Inspiring Young Readers

posted on 01 May 2018

How stories and chocolate can help fuel a passing childhood passion

I am pleased to say that my eight year old nephew has always liked books so I have tried to send one every so often that links to his passing enthusiasms. When he was six he was very keen on collecting pop up books and last year he was very excited about anything to do with space so I was more than happy to put regular parcels in the post.  This year he has discovered Harry Potter which is great, although I have realised that he is probably more interested in possessing the books rather than reading them. This is something that I recognise in myself because I love poring over my collection, browsing the pictures and generally feeling pleased that my bookshelves are well stocked.

Whenever my three year old grand daughter expresses an interest in something or has a big event on the horizon - I tend to search out some related stories because I hope that this might add another dimension. For instance, when she started dancing classes I sent a selection of the Angelina Ballerina books by Helen Craig and when she seemed fascinated by looking at frogspawn with her childminder, I found one that showed pictures of the life cycle of the frog and popped it in the post. Starting at nursery is going to be a big and exciting moment so I recently gave her two rather lovely books to mark the occasion: ‘See You Later Mum' by Jennifer Northway and ‘My First Day at Nursery School’  by Becky Edwards, illustrated by Anthony Flintoft.  Both show the wide range of activities that will be on offer and to help to make this unfamiliar world look safe and cosy. They also acknowledge that it might take a little while to make friends and to fully join in, which I hope will reassure her. She has also started watching and enjoying a range of films so simplified versions of Paddington, Snow White and Peter Pan stories were obvious choices of books to follow. I should add that the parcels that I send usually include a relevant toy or activity for her to do - is this because I can’t shake off being a teacher?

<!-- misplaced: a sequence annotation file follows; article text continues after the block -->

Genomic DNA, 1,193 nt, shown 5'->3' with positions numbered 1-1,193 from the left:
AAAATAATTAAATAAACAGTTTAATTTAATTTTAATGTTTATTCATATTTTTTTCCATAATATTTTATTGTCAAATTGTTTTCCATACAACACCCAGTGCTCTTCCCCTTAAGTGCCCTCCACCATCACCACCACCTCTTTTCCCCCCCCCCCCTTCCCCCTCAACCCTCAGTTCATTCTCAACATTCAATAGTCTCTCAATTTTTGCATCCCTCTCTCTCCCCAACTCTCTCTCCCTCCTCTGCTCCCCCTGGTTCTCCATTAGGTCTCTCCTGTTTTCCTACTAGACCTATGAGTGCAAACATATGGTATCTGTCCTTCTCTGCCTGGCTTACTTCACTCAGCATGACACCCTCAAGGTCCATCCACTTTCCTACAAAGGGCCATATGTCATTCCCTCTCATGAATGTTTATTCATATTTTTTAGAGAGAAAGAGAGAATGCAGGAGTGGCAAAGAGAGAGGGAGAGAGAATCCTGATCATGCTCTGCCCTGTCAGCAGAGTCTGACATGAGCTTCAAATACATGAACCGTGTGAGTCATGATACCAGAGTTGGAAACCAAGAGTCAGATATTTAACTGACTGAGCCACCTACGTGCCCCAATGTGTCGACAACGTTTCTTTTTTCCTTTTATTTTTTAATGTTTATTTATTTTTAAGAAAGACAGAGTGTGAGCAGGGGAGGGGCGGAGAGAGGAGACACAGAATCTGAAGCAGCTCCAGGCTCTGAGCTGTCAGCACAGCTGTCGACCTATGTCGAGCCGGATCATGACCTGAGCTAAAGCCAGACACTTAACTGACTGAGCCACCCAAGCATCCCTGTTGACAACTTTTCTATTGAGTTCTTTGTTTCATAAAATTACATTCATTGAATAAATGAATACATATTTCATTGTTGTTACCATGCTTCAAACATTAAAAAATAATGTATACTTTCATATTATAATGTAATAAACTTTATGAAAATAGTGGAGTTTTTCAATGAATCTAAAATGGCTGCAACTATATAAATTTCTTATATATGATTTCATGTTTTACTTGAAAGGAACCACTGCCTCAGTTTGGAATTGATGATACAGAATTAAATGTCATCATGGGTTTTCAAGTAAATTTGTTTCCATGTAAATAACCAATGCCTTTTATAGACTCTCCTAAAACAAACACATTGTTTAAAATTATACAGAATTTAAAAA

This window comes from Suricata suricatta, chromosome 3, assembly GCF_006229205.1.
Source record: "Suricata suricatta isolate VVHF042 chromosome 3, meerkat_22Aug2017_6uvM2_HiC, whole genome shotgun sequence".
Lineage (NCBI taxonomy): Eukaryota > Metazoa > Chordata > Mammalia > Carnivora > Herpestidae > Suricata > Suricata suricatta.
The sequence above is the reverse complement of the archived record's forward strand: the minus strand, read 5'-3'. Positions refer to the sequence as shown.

I have complicated the gift package still further by including some kind of chocolate treat which has come to dominate the whole experience because she seems to want that above all else.  I suppose I was going for an all round sensory treat but rather imagined her eating the chocolate while she was reading the book ( as I would) rather than scoffing it down first and then running off to do something else!

Sometimes I take the various items with me when I visit and so can observe her reaction first hand. She has recently been to see the ‘Dippy the Dinosaur’ exhibition so I recently decided to put together a bag including a DVD, a magic painting book, a dinosaur sewing kit and ‘ The Wondrous Dinosaureum’ by John Condon, illustrated by Steve Brown which is a very funny picture book, recently reviewed on The Letterpress Project website. A themed chocolate delight was of course included - three little dinosaur eggs. As expected, she went straight to the chocolate and was pretty dismissive of everything else in the bag saying that she didn't like dinosaurs! Three year olds certainly don't mince their words, although we read and enjoyed the story together later

Perhaps I need to model the reading while eating chocolate experience for her - together I suspect that we might be able to polish off a large selection box while we relish some beautiful books. Or do I need to tie the pleasure into eating strawberries or broccoli instead? 


Karen Argent

April 2018